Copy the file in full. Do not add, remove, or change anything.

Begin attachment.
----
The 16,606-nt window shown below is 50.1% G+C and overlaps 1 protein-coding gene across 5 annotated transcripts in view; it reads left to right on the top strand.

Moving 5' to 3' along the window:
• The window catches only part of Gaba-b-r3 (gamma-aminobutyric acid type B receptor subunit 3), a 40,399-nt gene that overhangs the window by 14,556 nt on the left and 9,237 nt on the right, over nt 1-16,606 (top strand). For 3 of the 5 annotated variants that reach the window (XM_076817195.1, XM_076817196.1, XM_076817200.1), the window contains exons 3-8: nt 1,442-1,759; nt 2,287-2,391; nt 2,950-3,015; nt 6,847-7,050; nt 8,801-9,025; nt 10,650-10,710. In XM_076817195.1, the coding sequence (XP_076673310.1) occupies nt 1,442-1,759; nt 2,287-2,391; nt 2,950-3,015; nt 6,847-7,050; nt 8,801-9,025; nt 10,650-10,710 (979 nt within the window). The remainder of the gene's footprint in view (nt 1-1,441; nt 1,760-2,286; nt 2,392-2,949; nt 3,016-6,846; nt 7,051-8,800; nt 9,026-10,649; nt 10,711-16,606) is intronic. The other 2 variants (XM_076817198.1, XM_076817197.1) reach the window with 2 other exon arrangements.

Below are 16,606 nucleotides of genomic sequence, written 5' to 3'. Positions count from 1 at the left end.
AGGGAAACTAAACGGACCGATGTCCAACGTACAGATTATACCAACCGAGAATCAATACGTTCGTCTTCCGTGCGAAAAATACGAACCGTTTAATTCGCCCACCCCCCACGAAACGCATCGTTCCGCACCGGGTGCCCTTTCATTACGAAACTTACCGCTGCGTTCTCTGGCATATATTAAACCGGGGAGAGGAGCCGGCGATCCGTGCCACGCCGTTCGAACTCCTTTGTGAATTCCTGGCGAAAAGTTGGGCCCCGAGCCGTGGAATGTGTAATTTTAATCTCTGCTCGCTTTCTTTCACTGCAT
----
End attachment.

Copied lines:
The 16,606-nt window shown below is 50.1% G+C and overlaps 1 protein-coding gene across 5 annotated transcripts in view; it reads left to right on the top strand.

Moving 5' to 3' along the window:
• The window catches only part of Gaba-b-r3 (gamma-aminobutyric acid type B receptor subunit 3), a 40,399-nt gene that overhangs the window by 14,556 nt on the left and 9,237 nt on the right, over nt 1-16,606 (top strand). For 3 of the 5 annotated variants that reach the window (XM_076817195.1, XM_076817196.1, XM_076817200.1), the window contains exons 3-8: nt 1,442-1,759; nt 2,287-2,391; nt 2,950-3,015; nt 6,847-7,050; nt 8,801-9,025; nt 10,650-10,710. In XM_076817195.1, the coding sequence (XP_076673310.1) occupies nt 1,442-1,759; nt 2,287-2,391; nt 2,950-3,015; nt 6,847-7,050; nt 8,801-9,025; nt 10,650-10,710 (979 nt within the window). The remainder of the gene's footprint in view (nt 1-1,441; nt 1,760-2,286; nt 2,392-2,949; nt 3,016-6,846; nt 7,051-8,800; nt 9,026-10,649; nt 10,711-16,606) is intronic. The other 2 variants (XM_076817198.1, XM_076817197.1) reach the window with 2 other exon arrangements.

Below are 16,606 nucleotides of genomic sequence, written 5' to 3'. Positions count from 1 at the left end.
AGGGAAACTAAACGGACCGATGTCCAACGTACAGATTATACCAACCGAGAATCAATACGTTCGTCTTCCGTGCGAAAAATACGAACCGTTTAATTCGCCCACCCCCCACGAAACGCATCGTTCCGCACCGGGTGCCCTTTCATTACGAAACTTACCGCTGCGTTCTCTGGCATATATTAAACCGGGGAGAGGAGCCGGCGATCCGTGCCACGCCGTTCGAACTCCTTTGTGAATTCCTGGCGAAAAGTTGGGCCCCGAGCCGTGGAATGTGTAATTTTAATCTCTGCTCGCTTTCTTTCACTGCAT